The Razer DeathAdder range spans some eight years of peripherals. Razer’s lineup of mouses expands through various categories and budgets. A few years back, I reviewed the Razer DeathAdder Chroma, an RGB version of the original mouse. Now, some seven years on, I have the opportunity to review the Razer DeathAdder V2 X Hyperspeed.
The mouse is a midrange device, providing flexibility between gaming and your daily usage. Although it’s a wireless-only approach, it still allows you a few options in that regard. However, it’s best to judge the mouse on its overall performance and features. So, let’s dive straight in.
Razer DeathAdder V2 X Hyperspeed Build and Design
When it comes to choosing a mouse, one of the key aspects users consider is comfort. Most of the comfort is derived from the design. The DeathAdder V2 X Hyperspeed is not quite an ambidextrous mouse but is very close to it.
The mouse doesn’t do much in a way of providing a new design. However, if it’s not broken, don’t fix it. It’s a really impressive design that feels comfortable and easy to use.
It’s also very lightweight. The base unit weighs around 77g and is closer to 100g once the AA battery is added. And this makes quite a difference. I have two smaller-framed mouses, both of which are heavier. You feel that difference when you’re swooshing around. This makes it good to use for longer periods of time, whether you’re hitting the Excel spreadsheets or gaming.
The replaceable battery means that there is some weight saved on fitting a rechargeable battery and charging tech. This also affects the button positioning, which means that the DPI buttons are fitted to the front left side, which is an odd place for any buttons. With a total of seven programmable buttons, it’s not too much of a concern where the DPI buttons are positioned but does take them out of the equation somewhat while gaming.
One of the noticeable omissions on the unit is the lack of Razer Chroma colours. Being the more affordable variant of the DeathAdder V2 series, this is one of the areas to cut some costs. The other is that of the change in rubberised feet. Neither are major misses for me personally. While I do enjoy the occasional light show from my peripherals, PC fans and more, for the most part, they’re not active, as they can become too distracting during a few late-night gaming sessions.
It’s a solid design and build quality. Even with the few omissions, there isn’t a lot lost over the other DeathAdder range at higher price points.
Setup and Configuration
One of the stranger aspects about the DeathAdder V2 X Hyperspeed is how to add the battery to power up. Instead of the standard cover at the bottom, the entire top of the mouse is removable. That said, unlike many other units, it’s quite easy to remove, even with all the buttons. All you need to do is pull up on the front of the mouse and it clips away quite smoothly.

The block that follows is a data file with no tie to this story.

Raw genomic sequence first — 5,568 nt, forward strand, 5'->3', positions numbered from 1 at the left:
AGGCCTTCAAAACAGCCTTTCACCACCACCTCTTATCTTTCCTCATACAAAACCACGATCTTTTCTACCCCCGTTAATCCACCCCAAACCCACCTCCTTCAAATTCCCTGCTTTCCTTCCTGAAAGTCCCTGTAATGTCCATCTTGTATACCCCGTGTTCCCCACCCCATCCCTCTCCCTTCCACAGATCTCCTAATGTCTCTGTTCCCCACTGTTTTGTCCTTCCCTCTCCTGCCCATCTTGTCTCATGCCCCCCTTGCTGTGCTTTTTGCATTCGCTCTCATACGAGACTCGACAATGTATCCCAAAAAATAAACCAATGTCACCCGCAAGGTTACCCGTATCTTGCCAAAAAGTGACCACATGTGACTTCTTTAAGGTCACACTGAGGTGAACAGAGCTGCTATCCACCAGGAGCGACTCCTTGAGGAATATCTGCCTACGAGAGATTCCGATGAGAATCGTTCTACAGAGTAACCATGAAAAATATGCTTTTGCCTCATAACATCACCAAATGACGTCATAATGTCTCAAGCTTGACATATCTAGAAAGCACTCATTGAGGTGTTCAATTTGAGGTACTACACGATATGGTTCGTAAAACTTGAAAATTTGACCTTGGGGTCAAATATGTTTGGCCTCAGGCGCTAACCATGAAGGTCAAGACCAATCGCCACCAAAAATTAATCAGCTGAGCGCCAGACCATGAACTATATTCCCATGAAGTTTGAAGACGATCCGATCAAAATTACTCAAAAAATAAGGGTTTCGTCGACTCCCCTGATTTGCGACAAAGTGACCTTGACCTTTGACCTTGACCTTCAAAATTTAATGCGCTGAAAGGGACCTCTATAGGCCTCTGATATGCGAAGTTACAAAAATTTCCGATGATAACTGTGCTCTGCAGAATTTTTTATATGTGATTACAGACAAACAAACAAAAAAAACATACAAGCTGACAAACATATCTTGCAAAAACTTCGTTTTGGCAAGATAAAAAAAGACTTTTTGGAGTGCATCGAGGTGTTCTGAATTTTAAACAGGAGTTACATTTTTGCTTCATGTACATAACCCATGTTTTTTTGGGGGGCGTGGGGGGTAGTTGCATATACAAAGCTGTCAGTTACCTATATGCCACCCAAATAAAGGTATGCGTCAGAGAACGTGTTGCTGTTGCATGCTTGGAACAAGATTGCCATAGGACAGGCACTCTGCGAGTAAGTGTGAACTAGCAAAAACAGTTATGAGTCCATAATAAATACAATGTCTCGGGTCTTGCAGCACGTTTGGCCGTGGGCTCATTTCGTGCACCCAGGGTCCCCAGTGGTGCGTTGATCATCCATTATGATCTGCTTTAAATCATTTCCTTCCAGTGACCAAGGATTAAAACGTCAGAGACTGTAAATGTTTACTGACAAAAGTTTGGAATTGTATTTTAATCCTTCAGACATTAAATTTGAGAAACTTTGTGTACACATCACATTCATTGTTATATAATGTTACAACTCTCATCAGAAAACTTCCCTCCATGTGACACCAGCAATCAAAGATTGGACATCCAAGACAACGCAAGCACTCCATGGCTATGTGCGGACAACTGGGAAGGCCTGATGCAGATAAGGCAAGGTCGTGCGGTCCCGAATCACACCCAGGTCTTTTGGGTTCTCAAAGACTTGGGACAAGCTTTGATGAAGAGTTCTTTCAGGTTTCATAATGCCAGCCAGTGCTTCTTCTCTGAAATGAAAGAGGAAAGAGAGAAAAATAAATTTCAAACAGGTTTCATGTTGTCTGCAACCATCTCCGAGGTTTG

In addition to housing the battery, it also stores the HyperSpeed USB dongle, when not in use. This is a nice spot to tuck away when transporting the unit back and forth.
There are also a few magnets within the casing, which keeps the cover in place when reattaching. This makes it less prone to wear and tear when removing the cover over time to switch out the battery or remove the USB dongle.
It’s clear that Razer has geared the mouse towards being a completely wireless option. It offers both Bluetooth and 2.4GHz USB options. There are no cables included, as there is no charging option either.
As is always the case, the Razer peripheral supports the Synapse software. I enjoy the new Windows features that detects a new mouse on Bluetooth automatically to connect to the mouse. Once this is done, it then further suggests installing the Synapse software.
Given that there are no lighting options, the software is more along the lines of customising the DPI and programmable buttons. There are a few other configurations, but those are more for fine-tuning.
One of the great aspects of the new Razer DeathAdder V2 X Hyperspeed is its DPI range and flexibility. Being a more affordable DeathAdder mouse, it isn’t the all-powerful unit compared to the rest of the range. However, that sensor still packs an impressive 14,000 DPI, which is not half bad at all.
Additionally, it’s also very accurate. It’s quite smooth over most surfaces, allowing you to easily transition between everyday office work to the more serious gaming performances.
It’s not going to be winning best performances, especially when gaming, with the larger sweeping movements across the mouse mat making for a little more difficult tracking. For increased sensitivity and accuracy, it’s best to use the 2.4Ghz USB dongle over Bluetooth. This enhances your gaming performances when you need to take things a bit more seriously with its low-latency support.
I wasn’t able to test the battery longevity. However, after three weeks of usage as my daily driver, it didn’t drop below the 90% mark when checking the battery life on Windows.
The Razer DeathAdder V2 X Hyperspeed is a very solid everyday mouse. It can easily transition between your everyday office work while changing things up when hitting a few games. Not bad for a midrange mouse.
At just R1,299, the mouse is very inexpensive. If you’re looking for flexibility and a low cost, the DeathAdder V2 X Hyperspeed is a great option.
Razer DeathAdder V2 X Hyperspeed
The Razer DeathAdder V2 X Hyperspeed is a solid midrange mouse with a lot of performance under its belt, as well as offering an inexpensive solution for prospective buyers.
- Comfortable and lightweight design
- 14,000 DPI sensor
- Dual-mode wireless connectivity
- DPI buttons awkwardly placed
- No RGB lighting
Ease of Learning
Ease of Use
Value for Money